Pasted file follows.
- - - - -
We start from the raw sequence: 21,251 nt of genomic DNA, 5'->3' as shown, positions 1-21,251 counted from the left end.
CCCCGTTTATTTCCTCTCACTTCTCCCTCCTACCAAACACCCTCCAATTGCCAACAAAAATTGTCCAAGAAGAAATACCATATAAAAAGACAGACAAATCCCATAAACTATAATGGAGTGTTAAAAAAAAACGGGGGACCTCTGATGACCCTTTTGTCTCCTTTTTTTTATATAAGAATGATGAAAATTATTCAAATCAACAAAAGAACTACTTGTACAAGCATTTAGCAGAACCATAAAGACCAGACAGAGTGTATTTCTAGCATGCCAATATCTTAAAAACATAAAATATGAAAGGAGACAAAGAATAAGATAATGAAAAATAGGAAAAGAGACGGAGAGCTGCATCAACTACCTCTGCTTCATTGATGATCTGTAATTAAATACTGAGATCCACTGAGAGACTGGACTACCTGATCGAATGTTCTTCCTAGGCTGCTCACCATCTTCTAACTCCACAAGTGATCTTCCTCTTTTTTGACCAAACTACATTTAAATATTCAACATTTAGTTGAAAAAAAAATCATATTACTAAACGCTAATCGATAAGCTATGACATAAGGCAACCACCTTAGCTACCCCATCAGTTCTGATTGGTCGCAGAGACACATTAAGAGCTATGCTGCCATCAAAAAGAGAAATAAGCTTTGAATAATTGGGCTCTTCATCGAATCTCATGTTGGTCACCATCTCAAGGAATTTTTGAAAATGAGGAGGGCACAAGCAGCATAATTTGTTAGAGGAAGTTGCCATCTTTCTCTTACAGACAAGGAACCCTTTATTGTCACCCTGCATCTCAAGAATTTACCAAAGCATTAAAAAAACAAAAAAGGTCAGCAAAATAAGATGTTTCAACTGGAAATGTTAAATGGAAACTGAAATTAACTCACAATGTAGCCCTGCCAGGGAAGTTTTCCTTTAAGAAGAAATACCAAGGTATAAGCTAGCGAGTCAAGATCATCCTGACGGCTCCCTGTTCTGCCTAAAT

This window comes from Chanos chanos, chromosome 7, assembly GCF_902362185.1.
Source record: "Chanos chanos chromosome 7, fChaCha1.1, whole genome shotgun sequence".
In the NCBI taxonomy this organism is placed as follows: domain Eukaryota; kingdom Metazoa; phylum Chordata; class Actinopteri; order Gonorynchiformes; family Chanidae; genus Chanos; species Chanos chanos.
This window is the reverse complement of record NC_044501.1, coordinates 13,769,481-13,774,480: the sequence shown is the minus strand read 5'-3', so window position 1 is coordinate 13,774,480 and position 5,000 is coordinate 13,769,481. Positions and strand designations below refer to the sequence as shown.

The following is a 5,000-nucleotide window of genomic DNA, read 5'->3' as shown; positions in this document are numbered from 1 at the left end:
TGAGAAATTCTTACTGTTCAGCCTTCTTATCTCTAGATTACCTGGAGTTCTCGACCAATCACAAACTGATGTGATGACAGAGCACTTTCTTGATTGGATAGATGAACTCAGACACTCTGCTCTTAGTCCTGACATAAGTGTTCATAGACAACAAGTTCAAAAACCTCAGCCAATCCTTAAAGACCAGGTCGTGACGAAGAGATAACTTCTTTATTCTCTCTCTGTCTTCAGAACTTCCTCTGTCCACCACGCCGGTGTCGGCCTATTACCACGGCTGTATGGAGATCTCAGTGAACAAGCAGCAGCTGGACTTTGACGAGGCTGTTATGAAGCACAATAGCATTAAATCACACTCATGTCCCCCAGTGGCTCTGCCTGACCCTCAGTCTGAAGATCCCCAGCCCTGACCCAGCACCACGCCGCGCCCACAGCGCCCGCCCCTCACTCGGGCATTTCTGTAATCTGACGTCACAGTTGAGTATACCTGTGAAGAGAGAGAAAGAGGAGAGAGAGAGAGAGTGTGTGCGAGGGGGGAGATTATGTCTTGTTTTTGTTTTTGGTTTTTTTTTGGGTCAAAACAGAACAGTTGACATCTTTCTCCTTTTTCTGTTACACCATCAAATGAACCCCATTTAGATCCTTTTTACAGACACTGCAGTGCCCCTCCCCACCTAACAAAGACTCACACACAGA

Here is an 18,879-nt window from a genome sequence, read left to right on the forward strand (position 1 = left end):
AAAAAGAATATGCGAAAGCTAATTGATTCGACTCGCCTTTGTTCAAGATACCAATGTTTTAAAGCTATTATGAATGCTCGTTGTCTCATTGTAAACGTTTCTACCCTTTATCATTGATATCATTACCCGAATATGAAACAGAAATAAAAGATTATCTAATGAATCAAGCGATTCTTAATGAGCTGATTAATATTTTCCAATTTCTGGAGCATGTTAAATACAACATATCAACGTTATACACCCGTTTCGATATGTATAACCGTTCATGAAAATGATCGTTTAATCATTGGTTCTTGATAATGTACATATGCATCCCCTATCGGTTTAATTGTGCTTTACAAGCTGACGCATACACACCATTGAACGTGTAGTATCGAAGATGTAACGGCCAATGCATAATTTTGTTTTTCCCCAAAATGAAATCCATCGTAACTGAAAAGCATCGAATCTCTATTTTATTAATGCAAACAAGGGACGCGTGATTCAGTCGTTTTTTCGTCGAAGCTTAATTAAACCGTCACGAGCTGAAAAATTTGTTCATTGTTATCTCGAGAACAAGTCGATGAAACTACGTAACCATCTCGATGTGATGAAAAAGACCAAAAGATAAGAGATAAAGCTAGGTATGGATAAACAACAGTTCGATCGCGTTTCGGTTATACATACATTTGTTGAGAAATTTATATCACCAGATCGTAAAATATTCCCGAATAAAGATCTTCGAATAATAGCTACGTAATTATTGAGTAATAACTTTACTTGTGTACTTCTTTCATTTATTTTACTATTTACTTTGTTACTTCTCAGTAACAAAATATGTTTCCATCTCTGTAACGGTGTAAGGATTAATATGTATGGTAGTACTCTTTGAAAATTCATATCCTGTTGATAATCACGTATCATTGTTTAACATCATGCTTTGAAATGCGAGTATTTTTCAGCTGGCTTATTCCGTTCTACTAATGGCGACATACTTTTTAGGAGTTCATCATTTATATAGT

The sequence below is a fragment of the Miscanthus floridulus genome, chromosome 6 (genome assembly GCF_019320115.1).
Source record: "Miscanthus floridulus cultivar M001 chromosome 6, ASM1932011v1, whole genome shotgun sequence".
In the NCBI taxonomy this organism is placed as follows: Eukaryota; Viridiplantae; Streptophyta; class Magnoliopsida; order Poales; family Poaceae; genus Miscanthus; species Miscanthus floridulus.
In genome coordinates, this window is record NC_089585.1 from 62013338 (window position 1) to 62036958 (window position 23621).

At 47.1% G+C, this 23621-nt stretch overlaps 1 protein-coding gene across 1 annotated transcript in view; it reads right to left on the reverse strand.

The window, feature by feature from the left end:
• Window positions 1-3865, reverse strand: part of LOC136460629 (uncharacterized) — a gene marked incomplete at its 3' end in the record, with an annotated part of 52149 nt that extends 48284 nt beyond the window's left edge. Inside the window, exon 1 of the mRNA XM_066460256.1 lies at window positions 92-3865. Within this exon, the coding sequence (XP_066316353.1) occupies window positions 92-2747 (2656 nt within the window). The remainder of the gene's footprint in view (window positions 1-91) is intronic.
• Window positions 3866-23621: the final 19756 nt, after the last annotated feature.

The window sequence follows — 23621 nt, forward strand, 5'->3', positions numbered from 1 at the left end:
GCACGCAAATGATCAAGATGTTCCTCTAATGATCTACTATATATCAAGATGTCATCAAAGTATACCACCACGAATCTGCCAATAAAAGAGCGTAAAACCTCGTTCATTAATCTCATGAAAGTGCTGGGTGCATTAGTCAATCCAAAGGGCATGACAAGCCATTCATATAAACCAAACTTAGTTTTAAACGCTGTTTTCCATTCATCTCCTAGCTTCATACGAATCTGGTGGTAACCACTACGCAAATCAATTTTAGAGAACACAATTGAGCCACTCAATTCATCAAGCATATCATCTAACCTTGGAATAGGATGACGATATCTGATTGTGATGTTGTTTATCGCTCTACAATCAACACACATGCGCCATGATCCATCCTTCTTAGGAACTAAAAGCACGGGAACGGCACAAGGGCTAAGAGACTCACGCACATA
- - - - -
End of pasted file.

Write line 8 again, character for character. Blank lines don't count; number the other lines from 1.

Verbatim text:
TGAGAAATTCTTACTGTTCAGCCTTCTTATCTCTAGATTACCTGGAGTTCTCGACCAATCACAAACTGATGTGATGACAGAGCACTTTCTTGATTGGATAGATGAACTCAGACACTCTGCTCTTAGTCCTGACATAAGTGTTCATAGACAACAAGTTCAAAAACCTCAGCCAATCCTTAAAGACCAGGTCGTGACGAAGAGATAACTTCTTTATTCTCTCTCTGTCTTCAGAACTTCCTCTGTCCACCACGCCGGTGTCGGCCTATTACCACGGCTGTATGGAGATCTCAGTGAACAAGCAGCAGCTGGACTTTGACGAGGCTGTTATGAAGCACAATAGCATTAAATCACACTCATGTCCCCCAGTGGCTCTGCCTGACCCTCAGTCTGAAGATCCCCAGCCCTGACCCAGCACCACGCCGCGCCCACAGCGCCCGCCCCTCACTCGGGCATTTCTGTAATCTGACGTCACAGTTGAGTATACCTGTGAAGAGAGAGAAAGAGGAGAGAGAGAGAGAGTGTGTGCGAGGGGGGAGATTATGTCTTGTTTTTGTTTTTGGTTTTTTTTTGGGTCAAAACAGAACAGTTGACATCTTTCTCCTTTTTCTGTTACACCATCAAATGAACCCCATTTAGATCCTTTTTACAGACACTGCAGTGCCCCTCCCCACCTAACAAAGACTCACACACAGA